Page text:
This book is the result of many years of conversation with Ron Jepperson on American political development. We both lived through the 1960s as students and saw the start of an episode of democratization, as a wide variety of disenfranchised groups successfully challenged classic legal and social restrictions against them. These successes, however, were quickly followed by countermovements aimed at de-democratization. One sign of the latter was the wave of voter demobilization that occurred after the 1960s (Burnham, 1984). This was an anomaly, and a puzzle for political scientists, because it occurred simultaneously with rising popular education levels, which typically increase electoral participation. Declining participation seemed to be a sign that many people were ignoring conventional politics. Meanwhile, bitter conflict was surfacing in the political system. White Southerners were turning Republican in response to President Johnson’s and the Democratic Party’s stance on civil rights. Racial resentment among white working-class voters in the north was also surfacing. Their migration to the Republican Party was beginning and later became a stampede. And the Democratic coalition was crumbling. Clearly from the viewpoint of the 1950s, something had changed for the worst as society appeared to go from consensus to paralyzing conflicts around fundamental issues.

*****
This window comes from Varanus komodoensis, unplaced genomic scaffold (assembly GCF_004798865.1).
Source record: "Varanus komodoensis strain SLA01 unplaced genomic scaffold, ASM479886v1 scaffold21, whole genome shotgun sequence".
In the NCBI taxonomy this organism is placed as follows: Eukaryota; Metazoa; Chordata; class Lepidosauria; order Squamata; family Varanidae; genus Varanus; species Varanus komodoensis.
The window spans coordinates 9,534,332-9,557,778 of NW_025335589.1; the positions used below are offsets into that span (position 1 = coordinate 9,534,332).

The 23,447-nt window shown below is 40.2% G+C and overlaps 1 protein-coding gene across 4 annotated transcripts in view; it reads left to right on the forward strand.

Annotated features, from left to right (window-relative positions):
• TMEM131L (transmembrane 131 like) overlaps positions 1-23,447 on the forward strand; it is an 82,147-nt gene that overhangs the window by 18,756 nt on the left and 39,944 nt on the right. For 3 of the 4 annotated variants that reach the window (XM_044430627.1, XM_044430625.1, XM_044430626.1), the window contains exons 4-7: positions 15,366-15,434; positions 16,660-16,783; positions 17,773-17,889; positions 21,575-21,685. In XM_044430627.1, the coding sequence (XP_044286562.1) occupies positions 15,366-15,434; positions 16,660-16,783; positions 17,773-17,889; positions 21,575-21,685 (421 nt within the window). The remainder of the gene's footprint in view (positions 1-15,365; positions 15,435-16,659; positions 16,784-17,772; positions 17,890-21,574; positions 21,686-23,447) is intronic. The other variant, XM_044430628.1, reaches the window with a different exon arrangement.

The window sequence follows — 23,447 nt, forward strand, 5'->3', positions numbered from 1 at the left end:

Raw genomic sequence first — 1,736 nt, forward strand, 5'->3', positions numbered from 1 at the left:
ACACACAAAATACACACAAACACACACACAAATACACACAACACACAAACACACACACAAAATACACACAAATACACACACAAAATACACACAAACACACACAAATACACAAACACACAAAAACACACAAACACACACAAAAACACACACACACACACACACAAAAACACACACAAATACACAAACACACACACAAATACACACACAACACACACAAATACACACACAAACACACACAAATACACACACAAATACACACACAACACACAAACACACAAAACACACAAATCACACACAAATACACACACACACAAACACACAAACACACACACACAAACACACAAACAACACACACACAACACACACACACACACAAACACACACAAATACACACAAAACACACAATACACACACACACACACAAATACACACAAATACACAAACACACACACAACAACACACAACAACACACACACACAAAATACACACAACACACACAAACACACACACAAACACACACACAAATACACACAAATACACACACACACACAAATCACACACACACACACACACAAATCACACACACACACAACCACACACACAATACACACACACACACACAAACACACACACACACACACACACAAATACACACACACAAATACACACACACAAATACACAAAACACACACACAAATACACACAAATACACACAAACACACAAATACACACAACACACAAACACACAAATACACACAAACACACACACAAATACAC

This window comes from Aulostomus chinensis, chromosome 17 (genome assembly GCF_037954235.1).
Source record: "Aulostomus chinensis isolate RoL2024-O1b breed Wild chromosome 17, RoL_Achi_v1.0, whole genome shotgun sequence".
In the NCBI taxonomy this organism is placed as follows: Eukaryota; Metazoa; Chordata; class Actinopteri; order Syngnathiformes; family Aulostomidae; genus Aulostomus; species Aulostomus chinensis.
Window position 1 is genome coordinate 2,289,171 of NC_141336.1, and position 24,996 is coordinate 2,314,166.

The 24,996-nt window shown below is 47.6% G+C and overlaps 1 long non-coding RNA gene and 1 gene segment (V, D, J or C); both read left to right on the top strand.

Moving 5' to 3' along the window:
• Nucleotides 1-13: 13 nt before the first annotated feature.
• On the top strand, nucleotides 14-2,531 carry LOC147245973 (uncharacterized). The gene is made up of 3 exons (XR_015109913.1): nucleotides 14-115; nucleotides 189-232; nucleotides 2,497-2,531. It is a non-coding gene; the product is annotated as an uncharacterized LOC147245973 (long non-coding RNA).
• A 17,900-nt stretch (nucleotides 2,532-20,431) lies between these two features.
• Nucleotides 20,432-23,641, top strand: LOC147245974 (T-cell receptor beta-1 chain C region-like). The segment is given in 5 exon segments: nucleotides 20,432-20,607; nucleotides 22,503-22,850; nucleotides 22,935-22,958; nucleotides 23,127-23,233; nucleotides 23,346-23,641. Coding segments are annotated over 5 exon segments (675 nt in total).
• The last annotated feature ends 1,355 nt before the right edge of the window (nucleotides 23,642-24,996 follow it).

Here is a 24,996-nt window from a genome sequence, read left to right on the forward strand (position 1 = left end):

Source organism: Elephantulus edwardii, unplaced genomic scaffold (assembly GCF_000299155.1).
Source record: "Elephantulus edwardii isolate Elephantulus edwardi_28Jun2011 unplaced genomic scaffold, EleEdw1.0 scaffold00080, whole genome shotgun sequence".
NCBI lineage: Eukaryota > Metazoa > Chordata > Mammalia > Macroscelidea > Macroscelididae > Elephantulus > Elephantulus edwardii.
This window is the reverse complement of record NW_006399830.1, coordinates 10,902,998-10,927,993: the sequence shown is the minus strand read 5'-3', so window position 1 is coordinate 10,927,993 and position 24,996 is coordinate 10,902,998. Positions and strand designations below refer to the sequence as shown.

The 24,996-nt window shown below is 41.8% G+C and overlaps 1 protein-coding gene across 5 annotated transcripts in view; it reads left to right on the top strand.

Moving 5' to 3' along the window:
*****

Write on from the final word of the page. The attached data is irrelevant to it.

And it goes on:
How to theorize this dramatic change became our challenge. We knew of significant research on many pieces of this puzzle, but neither sociology nor political science had convincing answers at the macro level of how such changes could come about so dramatically and quickly. Many of the contemporary arguments did not seem up to the scale of the problem. Not only were individuals changing, but organizations, communities, and the political system itself were undergoing reorganization. S. M. Lipset’s (1996) argument comes closest to a satisfactory explanation. Lipset recognized that the changes were systemic and proposed an argument suited to the scale of the problem. It invoked the dramatic challenges that the Great Depression, World War II, and the Cold War posed for American exceptionalism. Lipset argued that in response to these developments, governing elites and their constituents suspended many of the tenets of classic American political culture. However, once American hegemony had revived a sense of “normality” in society, public support for these changes weakened. Classic American exceptionalism reemerged as a political response. I have built on this insight and have sought to show how the changes provoked by these developments in state and society led to the current political crisis.